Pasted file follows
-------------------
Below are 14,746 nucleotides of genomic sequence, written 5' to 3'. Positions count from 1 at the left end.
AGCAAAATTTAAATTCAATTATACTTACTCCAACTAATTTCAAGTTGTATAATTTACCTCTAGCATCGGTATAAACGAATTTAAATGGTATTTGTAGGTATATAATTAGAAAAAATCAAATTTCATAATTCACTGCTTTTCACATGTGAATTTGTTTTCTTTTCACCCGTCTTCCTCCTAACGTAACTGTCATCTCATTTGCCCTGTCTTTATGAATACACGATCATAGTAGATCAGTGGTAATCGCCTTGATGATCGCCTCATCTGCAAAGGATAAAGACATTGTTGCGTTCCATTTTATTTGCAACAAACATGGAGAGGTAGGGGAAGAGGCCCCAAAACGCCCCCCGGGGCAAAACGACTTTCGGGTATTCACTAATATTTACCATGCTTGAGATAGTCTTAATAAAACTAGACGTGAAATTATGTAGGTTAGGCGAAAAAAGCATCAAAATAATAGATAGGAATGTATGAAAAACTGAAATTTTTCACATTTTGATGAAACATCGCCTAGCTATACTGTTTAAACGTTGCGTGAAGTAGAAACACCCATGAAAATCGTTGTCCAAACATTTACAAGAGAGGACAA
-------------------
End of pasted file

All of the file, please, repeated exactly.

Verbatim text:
Below are 14,746 nucleotides of genomic sequence, written 5' to 3'. Positions count from 1 at the left end.
AGCAAAATTTAAATTCAATTATACTTACTCCAACTAATTTCAAGTTGTATAATTTACCTCTAGCATCGGTATAAACGAATTTAAATGGTATTTGTAGGTATATAATTAGAAAAAATCAAATTTCATAATTCACTGCTTTTCACATGTGAATTTGTTTTCTTTTCACCCGTCTTCCTCCTAACGTAACTGTCATCTCATTTGCCCTGTCTTTATGAATACACGATCATAGTAGATCAGTGGTAATCGCCTTGATGATCGCCTCATCTGCAAAGGATAAAGACATTGTTGCGTTCCATTTTATTTGCAACAAACATGGAGAGGTAGGGGAAGAGGCCCCAAAACGCCCCCCGGGGCAAAACGACTTTCGGGTATTCACTAATATTTACCATGCTTGAGATAGTCTTAATAAAACTAGACGTGAAATTATGTAGGTTAGGCGAAAAAAGCATCAAAATAATAGATAGGAATGTATGAAAAACTGAAATTTTTCACATTTTGATGAAACATCGCCTAGCTATACTGTTTAAACGTTGCGTGAAGTAGAAACACCCATGAAAATCGTTGTCCAAACATTTACAAGAGAGGACAA